Kanawa Island, Labuan Bajo, Flores

How do you describe the colours and patterns of tropical fish?


I had one day of glorious snorkeling experience in ideal conditions on Kanawa Island yesterday. Returning to the shady tree on the beach for a brief siesta in between forays, I attempted to explain to Madame H the colours below the water in this little stretch of paradise in the Komodo archipelago.


But let me back track a bit.  Madame H does not really enjoy water activities and it was enough to get her onto the funky wooden boat that took us out from the harbour at Labuan Bajo. The sea was deep blue and calm. We pass a few magical pirate vessels in the harbour and later a group of islands, arriving at Kanawa after an hour or so.  Madame H found a shady tree, a log of wood and stretched out her sarong, determined to finish the book about the whingeing widow.


Mr Tranquillo and I donned our masks and snorkels, and headed off  into the  crystal aqua waters off the beach. The coral is protected at Kanawa and provides immediate rewards for those who venture in.  Schools of tiny blue and purple fish swarm over a small hill of coral, Angel fish glide by, a giant clam closes its blue and purple lips, Nimos play shyly as Mr T tries to coax them out from hiding.  A pale pink fish with green stripes decides that I am the funniest thing he has ever seen: refusing to move, he continues to stare into mask.  Black fish with white spotted tails, orange ones with beige/black designer stripes glide by in pairs, like Japanese origami.  Schools of baby blue float about like confetti,  a lone barracouta glides by, all pointy nosed and silvery.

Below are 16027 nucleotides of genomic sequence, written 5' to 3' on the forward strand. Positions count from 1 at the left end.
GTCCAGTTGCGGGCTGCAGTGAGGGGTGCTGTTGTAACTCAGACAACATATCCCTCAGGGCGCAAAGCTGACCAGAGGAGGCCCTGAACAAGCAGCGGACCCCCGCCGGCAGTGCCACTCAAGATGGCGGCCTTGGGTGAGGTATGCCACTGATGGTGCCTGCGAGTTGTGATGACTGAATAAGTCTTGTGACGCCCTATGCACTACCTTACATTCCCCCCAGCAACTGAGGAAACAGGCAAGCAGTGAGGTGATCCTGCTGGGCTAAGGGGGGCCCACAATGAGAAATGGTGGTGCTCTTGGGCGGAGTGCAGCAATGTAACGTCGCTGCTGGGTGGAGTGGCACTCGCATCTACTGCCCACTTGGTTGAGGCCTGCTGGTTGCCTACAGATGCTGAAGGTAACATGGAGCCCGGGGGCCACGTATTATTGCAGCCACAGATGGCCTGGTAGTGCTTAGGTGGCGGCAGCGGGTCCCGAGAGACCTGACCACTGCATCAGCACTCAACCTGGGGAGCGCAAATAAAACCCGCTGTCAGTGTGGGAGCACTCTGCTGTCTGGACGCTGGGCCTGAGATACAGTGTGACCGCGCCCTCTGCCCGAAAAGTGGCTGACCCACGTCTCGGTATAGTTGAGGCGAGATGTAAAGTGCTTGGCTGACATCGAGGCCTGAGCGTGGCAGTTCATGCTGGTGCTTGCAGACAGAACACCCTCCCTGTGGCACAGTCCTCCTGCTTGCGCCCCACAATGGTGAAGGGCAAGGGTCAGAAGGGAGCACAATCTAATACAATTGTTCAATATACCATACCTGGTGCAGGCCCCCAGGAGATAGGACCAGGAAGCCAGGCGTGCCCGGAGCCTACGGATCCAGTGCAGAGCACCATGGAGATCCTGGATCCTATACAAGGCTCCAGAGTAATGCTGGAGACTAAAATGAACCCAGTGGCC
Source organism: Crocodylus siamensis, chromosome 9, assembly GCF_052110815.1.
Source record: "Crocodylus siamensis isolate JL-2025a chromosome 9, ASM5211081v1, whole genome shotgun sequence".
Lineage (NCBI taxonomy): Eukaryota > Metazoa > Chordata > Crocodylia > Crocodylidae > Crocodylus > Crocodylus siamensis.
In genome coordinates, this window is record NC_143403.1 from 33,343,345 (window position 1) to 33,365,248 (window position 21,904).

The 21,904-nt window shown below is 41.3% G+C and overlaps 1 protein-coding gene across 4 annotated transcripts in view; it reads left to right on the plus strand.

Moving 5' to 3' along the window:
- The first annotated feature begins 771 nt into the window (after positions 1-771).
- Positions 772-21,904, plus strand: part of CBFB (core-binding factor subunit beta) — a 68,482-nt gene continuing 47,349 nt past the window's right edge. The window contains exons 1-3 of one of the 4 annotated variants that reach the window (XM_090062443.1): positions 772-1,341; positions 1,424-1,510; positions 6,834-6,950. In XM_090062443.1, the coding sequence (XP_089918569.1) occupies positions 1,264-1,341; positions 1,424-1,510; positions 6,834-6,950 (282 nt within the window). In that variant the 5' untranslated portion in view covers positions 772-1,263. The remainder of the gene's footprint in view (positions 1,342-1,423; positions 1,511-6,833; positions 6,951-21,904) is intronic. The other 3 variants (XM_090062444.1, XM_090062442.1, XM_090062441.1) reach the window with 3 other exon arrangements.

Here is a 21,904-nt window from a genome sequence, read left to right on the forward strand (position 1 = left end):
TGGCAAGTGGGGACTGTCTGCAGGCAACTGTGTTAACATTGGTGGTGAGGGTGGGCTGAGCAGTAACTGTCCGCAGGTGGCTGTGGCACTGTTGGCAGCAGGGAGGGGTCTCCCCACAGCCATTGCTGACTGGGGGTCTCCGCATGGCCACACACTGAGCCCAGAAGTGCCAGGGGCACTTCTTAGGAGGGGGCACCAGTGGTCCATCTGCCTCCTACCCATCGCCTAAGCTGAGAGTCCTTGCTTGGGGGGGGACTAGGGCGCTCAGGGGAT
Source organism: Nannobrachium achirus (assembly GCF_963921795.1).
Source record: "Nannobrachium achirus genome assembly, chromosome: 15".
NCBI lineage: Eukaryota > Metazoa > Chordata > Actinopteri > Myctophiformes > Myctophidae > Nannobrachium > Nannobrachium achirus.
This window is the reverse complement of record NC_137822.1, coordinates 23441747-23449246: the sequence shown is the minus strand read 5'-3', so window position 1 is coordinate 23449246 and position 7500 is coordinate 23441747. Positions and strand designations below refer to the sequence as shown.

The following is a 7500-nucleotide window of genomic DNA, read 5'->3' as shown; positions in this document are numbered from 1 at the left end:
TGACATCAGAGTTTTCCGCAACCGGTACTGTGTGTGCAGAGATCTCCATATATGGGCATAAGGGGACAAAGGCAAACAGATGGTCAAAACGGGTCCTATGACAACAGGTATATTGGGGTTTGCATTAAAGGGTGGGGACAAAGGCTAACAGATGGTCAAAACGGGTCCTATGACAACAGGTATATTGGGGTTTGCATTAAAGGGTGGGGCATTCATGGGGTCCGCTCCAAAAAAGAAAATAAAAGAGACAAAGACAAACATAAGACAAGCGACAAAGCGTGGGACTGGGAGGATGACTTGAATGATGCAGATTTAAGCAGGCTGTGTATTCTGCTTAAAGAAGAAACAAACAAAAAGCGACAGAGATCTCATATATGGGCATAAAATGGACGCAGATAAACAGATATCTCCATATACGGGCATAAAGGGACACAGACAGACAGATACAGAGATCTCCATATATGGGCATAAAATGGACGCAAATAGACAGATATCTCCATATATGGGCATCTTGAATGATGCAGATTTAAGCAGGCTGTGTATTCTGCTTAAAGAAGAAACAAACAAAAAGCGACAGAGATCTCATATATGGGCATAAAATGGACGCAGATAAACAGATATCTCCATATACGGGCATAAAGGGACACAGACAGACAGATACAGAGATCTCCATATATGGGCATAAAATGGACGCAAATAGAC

I try to explain all this to the Madame reader. The words fail. I think about iridescence, or translucency. Purple and blue and orange. No, these colours are not right.

You just have to be there, under the sea in a far away place, with the heavenly fish off Labuan Bajo.



19 thoughts on “Kanawa Island, Labuan Bajo, Flores”

    1. I was so excited aboy those fish, I pressed the post button in error and have had to do a few edits afterwards. Has this happened to you in your wanders? I never seem to trust the technology here and end up rushing things. It is fixed now, with a map, and another photo!
      Yes, heavenly is the word.


      1. Laughs – yes, a couple of times! I’ll go back for the photo and map 🙂 I’m impressed you’ve got a connection – it looks almost, blissfully, deserted. Were you aware of the election going on yesterday?


        1. We knew it was on, but didn’t notice any unusual behaviour- we were out on the island for most of the day. But a group of ‘officilas’ and army came to dine in our restaurant. Things were calm here- Labuan Bajo is a quiet spot so no banners, loudspeakers, or drive bys which I was expecting.
          The results will all boil down to Java!


  1. Snorkelling in rich tropical water is always on the top of my bucket list, no matter how many times I cross it off. Your day sounds idyllic, I’m jealous. After kid wrangling for 2 weeks, I need a tropical island!


  2. I think I’m stalking you – I was looking at the Komodo islands for Chinese New Year next year. Beautiful photos x


    1. there are some wondeful resorts on the Komodo islands- some cheap, others a lot more. They are idyllic. Labuan Bajo is an interesting port town with some really excellent italian restaurants. I’ll write this up soon. We stayed in Bayview gardens in Labuan Bajo- high balconies overlooking the harbour, great sunsets. ( only down side was a rather noisy Iman). Stalk away- this is why we all blog!


  3. What a touch of paradise. There’s no way I could sit on the beach reading a book when there’s that beautiful ocean with all the coral and sea-life to experience. Read your book on the plane! You describe the snorkelling experience beautifully xx


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